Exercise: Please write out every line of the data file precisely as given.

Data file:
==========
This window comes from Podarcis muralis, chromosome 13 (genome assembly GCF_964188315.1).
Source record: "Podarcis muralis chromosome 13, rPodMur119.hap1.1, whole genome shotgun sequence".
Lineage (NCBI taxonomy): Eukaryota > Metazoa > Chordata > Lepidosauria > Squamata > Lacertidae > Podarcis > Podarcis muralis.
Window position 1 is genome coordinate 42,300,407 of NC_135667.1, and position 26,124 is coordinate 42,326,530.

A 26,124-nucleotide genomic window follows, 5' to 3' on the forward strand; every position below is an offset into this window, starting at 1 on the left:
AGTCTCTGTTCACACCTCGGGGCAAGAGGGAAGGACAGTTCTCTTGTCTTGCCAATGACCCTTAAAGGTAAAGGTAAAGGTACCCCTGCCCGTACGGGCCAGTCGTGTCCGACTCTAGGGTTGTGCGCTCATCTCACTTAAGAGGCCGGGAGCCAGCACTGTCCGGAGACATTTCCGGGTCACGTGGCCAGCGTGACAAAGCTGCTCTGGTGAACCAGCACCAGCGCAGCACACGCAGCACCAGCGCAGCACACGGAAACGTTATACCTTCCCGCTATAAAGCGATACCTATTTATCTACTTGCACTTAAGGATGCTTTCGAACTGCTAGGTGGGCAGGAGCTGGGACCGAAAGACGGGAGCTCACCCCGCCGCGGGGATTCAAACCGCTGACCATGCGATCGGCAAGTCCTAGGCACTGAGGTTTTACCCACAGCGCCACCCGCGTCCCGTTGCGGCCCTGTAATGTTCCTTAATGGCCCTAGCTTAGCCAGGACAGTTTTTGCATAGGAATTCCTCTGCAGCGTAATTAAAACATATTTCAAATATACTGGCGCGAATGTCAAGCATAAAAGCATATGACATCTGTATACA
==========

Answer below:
This window comes from Podarcis muralis, chromosome 13 (genome assembly GCF_964188315.1).
Source record: "Podarcis muralis chromosome 13, rPodMur119.hap1.1, whole genome shotgun sequence".
Lineage (NCBI taxonomy): Eukaryota > Metazoa > Chordata > Lepidosauria > Squamata > Lacertidae > Podarcis > Podarcis muralis.
Window position 1 is genome coordinate 42,300,407 of NC_135667.1, and position 26,124 is coordinate 42,326,530.

A 26,124-nucleotide genomic window follows, 5' to 3' on the forward strand; every position below is an offset into this window, starting at 1 on the left:
AGTCTCTGTTCACACCTCGGGGCAAGAGGGAAGGACAGTTCTCTTGTCTTGCCAATGACCCTTAAAGGTAAAGGTAAAGGTACCCCTGCCCGTACGGGCCAGTCGTGTCCGACTCTAGGGTTGTGCGCTCATCTCACTTAAGAGGCCGGGAGCCAGCACTGTCCGGAGACATTTCCGGGTCACGTGGCCAGCGTGACAAAGCTGCTCTGGTGAACCAGCACCAGCGCAGCACACGCAGCACCAGCGCAGCACACGGAAACGTTATACCTTCCCGCTATAAAGCGATACCTATTTATCTACTTGCACTTAAGGATGCTTTCGAACTGCTAGGTGGGCAGGAGCTGGGACCGAAAGACGGGAGCTCACCCCGCCGCGGGGATTCAAACCGCTGACCATGCGATCGGCAAGTCCTAGGCACTGAGGTTTTACCCACAGCGCCACCCGCGTCCCGTTGCGGCCCTGTAATGTTCCTTAATGGCCCTAGCTTAGCCAGGACAGTTTTTGCATAGGAATTCCTCTGCAGCGTAATTAAAACATATTTCAAATATACTGGCGCGAATGTCAAGCATAAAAGCATATGACATCTGTATACA